Far from home: Swinburne student tests remote learning boundaries
Swinburne PhD student, Mauricio Hidalgo, continued his research on remotely controlled robotics while stranded in Medellin, Colombia during the COVID-19 situation.
- Swinburne PhD student Mauricio Hidalgo was stranded in Colombia at the start of the COVID-19 pandemic in 2020
- Supported by his supervisors in Melbourne, Mauricio continued his research on the ability to remotely control robots for echocardiography
- Swinburne is home to students from more than 140 different countries
Swinburne University of Technology mechanical and industrial engineering PhD student Mauricio Hidalgo spent 2020 preparing a robot to perform cardiac ultrasound examination remotely.
Little did he realise just how remotely his work would be taking place.
“After living in Melbourne for three years, my wife and I returned to Colombia early in 2020 to briefly visit our families. Then the pandemic hit and we were stranded far from friends, our home and my research,” says Mauricio.
The PhD student’s work is to prepare a robot to conduct cardiac ultrasound examination remotely. A successful project means specialist services such as echocardiology could be provided to patients in remote areas of Australia, increasing the likelihood of a quick diagnosis and treatment for those with common heart conditions – especially in an emergency.
Swift negotiations took place via supervisors from Swinburne and the Baker Heart and Diabetes Institute to enable Mauricio to continue his co-funded scholarship and research project. Swinburne supervisor roboticist Dr Mats Isaksson and Baker Institute sonographer, Dr Leah Wright worked out a plan for Mauricio to continue his work from Colombia in what they hoped would be the short term.
Adversity drives innovation
“We have a robot at Swinburne and were planning to test and do all the computing required locally,” says Mauricio.
“When the pandemic hit we changed our approach. We worked on a robot simulation controlled by a kind of joystick (haptic device) with force feedback enabled, which I built here in Medellin. Like a computer game from Colombia on the computer in Melbourne.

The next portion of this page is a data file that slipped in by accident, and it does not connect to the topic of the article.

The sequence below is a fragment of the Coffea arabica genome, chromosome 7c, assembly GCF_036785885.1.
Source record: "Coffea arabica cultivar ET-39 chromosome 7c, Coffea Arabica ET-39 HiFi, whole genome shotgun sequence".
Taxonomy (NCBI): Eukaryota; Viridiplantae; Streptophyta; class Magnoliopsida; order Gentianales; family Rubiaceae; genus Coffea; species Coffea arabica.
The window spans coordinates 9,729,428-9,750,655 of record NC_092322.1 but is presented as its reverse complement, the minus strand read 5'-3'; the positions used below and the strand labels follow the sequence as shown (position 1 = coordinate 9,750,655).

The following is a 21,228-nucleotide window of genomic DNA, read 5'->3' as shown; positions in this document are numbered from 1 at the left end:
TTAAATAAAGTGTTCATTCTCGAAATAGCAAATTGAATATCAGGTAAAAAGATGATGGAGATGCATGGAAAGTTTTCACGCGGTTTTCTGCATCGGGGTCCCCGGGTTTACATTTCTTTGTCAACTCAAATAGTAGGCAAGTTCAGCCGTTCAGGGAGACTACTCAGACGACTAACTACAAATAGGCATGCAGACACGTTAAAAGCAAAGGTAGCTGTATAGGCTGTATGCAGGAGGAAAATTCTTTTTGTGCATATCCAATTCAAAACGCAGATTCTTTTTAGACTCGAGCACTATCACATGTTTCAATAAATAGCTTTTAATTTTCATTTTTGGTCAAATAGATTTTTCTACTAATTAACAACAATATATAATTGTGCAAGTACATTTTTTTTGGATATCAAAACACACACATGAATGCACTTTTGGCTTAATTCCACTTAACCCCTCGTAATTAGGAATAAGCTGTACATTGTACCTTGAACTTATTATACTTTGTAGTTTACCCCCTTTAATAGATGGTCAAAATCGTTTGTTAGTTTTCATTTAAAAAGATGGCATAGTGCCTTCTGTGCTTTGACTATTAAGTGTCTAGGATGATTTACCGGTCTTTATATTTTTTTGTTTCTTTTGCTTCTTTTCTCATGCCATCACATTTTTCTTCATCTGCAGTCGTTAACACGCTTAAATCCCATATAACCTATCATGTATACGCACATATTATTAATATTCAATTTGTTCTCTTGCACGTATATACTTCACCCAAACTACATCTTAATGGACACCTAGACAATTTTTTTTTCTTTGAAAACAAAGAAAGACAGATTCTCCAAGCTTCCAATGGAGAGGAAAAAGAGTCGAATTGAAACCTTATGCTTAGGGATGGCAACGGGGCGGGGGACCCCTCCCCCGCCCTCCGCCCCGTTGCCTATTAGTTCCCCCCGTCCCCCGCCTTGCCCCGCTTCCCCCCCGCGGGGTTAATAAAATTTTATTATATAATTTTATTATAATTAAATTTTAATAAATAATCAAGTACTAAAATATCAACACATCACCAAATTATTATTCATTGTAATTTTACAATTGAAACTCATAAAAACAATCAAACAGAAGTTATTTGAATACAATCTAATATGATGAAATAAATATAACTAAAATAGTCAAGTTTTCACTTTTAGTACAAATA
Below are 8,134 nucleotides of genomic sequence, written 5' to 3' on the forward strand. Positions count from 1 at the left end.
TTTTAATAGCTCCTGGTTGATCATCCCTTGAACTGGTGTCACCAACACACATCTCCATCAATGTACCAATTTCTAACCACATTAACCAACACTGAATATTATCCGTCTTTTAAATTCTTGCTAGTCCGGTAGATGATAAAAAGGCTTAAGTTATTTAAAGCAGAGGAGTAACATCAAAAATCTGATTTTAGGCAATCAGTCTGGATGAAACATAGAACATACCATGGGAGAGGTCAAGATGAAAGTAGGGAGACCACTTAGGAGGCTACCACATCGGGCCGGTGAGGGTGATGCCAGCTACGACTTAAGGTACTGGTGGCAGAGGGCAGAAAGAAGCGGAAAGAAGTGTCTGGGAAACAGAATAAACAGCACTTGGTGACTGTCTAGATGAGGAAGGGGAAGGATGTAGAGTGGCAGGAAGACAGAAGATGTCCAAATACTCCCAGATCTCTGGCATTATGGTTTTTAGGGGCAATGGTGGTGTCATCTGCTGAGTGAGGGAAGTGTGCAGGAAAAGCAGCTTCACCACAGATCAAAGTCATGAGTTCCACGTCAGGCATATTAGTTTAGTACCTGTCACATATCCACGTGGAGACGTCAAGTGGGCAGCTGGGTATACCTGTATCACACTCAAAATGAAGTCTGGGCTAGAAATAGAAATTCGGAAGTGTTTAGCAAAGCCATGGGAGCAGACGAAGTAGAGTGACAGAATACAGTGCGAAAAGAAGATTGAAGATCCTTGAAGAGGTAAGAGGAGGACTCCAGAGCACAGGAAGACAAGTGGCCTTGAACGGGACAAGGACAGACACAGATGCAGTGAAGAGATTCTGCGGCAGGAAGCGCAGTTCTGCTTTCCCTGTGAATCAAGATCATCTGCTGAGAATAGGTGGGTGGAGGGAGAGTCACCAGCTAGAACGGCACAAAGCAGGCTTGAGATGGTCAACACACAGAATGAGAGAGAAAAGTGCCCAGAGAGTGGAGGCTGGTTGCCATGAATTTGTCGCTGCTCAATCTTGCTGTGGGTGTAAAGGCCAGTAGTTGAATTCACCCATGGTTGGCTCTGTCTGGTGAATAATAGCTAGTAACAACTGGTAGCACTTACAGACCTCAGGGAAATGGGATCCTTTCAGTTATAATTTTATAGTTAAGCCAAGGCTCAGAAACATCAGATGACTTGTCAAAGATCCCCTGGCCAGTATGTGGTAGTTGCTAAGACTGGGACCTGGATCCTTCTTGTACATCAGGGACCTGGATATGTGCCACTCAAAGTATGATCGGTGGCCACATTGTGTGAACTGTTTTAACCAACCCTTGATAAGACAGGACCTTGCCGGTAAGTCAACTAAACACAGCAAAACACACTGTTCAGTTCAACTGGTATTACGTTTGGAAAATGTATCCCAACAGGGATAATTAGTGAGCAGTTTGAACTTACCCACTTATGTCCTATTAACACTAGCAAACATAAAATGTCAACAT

“Luckily, I had my laptop with me, and with a family of nine siblings in Colombia I had some choices of where to stay. One of my brothers offered me a room and fortunately he has a good internet connection.”
Specialist pieces to keep working were begged, borrowed and sometimes even built from scratch.
“I had a 3D printer from friends and used my contacts to source equipment from engineering degree colleagues at the local university. I set up a ‘lab’ in my brother’s spare room,” Mauricio adds.
“But I needed motors, sensors and mechanical pieces, and restrictions in Colombia limited our daily movement. I sourced some items online and then designed the rest myself: creating my own parts. It took a couple of months to build, but I really learnt how to use all the tools available.”
While his research continued, Mauricio was glad to have the support of Swinburne colleagues, supervisors and friends to chat about challenges and give advice about the PhD process.
“I still feel very much a part of Swinburne. My supervisor checks in regularly to see how I’m going, not just on my project, and my friends at uni and at home are there.
“Another friend in Melbourne had a related project and is now connecting the robot for me at the Swinburne lab. Then I can connect from here to Hawthorn to move our project from the simulator to the remote control of the actual robot.
“But I miss our life in Melbourne and hope I can come back really soon to continue my studies.”
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